Blind spot monitor
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A blind spot monitor is a vehicle-based sensor device that detects other vehicles located to the driver’s side and rear. Warnings can be visual or audible. Increased warnings indicate potentially hazardous lane changes.
Blind Spot Information System 
BLIS is an acronym for Blind Spot Information System, a system of protection developed by Volvo. Volvo's previous parent Ford Motor Company has since adapted the system to its Ford, Lincoln (automobile), and Mercury (automobile) brands.
This system was first introduced on the redesigned 2007 Volvo S80 sedan and produced a visible alert when a car entered the blind spot while a driver was switching lanes, using two door mounted lenses to check the blind spot area for an impending collision.
Mazda was the first Japanese automaker to offer a blind spot monitor, which they refer to as BSM (Blind Spot Monitoring). It was initially introduced on the 2008 Mazda CX-9 Grand Touring and remained limited to only that highest trim level through the 2012 model year. For 2013, the CX-9 Touring and Grand Touring both have BSM standard. T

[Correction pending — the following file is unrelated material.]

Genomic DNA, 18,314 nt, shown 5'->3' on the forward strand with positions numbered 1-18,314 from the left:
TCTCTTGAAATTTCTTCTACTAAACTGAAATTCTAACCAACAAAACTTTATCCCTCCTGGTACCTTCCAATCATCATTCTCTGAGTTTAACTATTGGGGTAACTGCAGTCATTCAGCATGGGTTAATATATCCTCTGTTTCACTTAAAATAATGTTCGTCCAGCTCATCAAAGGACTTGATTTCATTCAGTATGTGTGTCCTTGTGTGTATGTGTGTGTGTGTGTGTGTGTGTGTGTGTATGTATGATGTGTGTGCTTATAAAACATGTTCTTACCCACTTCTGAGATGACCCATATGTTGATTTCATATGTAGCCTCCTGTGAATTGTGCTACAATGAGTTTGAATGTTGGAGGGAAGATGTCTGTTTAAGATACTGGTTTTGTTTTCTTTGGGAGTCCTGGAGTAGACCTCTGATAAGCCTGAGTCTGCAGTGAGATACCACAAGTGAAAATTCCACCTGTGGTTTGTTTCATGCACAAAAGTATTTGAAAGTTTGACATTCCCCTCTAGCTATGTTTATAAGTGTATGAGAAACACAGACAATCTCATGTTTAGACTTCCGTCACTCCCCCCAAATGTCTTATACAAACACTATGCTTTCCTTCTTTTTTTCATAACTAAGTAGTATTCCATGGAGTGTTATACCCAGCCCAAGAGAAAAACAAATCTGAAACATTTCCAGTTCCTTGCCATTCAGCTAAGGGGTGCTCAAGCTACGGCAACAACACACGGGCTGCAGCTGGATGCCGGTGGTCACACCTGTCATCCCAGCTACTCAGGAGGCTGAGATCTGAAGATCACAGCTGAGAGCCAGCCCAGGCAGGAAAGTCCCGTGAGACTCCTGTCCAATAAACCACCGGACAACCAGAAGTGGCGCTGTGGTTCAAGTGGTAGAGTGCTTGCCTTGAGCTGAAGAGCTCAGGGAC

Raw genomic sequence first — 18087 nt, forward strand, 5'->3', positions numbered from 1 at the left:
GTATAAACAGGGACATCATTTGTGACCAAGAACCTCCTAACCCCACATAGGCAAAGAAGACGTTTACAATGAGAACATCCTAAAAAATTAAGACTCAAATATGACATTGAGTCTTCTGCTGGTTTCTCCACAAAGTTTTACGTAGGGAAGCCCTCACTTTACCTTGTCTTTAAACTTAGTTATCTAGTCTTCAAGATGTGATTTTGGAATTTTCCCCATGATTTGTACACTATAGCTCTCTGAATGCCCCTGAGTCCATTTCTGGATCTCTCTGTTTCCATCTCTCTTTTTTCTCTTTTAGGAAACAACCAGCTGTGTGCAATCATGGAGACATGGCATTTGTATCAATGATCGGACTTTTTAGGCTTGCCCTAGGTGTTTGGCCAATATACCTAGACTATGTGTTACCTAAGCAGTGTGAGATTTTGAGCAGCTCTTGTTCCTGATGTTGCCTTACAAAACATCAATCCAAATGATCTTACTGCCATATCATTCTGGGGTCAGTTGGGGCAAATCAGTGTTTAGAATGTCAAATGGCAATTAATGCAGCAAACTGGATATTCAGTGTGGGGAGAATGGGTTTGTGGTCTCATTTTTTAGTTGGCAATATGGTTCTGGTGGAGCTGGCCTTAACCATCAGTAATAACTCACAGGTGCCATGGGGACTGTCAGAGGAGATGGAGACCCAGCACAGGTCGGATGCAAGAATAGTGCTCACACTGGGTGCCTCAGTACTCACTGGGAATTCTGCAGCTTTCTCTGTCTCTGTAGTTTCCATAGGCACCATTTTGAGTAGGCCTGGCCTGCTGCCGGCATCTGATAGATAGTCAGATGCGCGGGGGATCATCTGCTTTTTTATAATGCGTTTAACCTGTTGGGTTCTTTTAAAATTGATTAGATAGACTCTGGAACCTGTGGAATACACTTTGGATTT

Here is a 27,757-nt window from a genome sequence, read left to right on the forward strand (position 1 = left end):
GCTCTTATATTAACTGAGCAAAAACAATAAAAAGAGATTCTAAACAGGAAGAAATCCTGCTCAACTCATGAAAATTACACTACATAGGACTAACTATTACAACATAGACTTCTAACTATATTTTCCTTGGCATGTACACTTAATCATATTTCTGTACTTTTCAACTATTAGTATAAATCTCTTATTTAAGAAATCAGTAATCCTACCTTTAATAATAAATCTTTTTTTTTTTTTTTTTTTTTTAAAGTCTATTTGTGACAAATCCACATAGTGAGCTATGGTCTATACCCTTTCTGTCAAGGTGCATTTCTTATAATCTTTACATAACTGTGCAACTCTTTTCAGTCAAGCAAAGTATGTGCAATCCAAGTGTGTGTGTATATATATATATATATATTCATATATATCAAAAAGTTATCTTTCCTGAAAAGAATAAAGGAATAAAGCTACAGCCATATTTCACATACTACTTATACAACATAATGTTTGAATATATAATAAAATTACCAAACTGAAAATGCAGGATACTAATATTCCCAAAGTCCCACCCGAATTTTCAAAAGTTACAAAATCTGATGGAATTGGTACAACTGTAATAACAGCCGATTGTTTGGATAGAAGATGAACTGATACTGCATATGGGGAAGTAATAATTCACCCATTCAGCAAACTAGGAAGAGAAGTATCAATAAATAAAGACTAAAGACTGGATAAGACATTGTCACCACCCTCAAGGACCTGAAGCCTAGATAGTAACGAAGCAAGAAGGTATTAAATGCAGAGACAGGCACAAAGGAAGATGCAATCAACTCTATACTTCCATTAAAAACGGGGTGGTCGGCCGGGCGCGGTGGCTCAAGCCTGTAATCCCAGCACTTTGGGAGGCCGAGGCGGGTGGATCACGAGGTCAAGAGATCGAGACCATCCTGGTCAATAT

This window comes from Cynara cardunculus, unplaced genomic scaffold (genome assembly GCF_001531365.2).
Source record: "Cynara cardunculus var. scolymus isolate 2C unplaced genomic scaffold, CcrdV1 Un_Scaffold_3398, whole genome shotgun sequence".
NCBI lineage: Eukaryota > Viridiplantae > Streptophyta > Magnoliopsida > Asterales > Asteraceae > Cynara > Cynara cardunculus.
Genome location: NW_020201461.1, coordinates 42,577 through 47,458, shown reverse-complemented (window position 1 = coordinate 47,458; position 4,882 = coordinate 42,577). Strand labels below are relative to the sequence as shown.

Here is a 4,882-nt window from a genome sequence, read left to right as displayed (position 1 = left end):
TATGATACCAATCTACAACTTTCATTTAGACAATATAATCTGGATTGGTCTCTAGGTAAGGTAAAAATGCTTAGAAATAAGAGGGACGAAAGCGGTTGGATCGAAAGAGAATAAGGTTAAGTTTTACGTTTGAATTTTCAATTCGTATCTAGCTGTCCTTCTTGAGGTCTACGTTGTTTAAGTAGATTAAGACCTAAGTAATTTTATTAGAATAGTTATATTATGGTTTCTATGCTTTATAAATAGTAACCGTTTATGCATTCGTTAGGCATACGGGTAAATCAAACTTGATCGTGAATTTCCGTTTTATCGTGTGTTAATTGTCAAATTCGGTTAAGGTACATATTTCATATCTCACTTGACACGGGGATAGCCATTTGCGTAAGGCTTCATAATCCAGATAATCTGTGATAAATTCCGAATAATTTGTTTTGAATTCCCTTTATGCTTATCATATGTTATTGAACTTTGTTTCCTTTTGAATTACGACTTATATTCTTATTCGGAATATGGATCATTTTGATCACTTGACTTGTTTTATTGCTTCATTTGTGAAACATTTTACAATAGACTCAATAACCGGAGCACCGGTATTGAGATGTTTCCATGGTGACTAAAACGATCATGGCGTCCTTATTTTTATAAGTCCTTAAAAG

Mazda also added BSM to the redesigned 2009 Mazda6 s Grand touring when it was introduced! It was added to additional trim levels as low as the 2013 Mazda6 i Touring Plus. It has also been added to various version of the Mazda3 and CX-5, often as part of any option package.
On Ford products, the system was first introduced in the spring of 2009 on the 2010 Ford Fusion and Fusion Hybrid, 2010 Mercury Milan and Milan Hybrid and 2010 Lincoln MKZ.
Blind Spot Intervention Systems 
See also 
- Blind spot
- Lane departure warning system
- Precrash system
- Blind Spot Information System (Volvo, Ford Motor Company)
- Intelligent car
- Automobile Blind-Spot Monitoring System, Tri-City Insurance News, January 27, 2006
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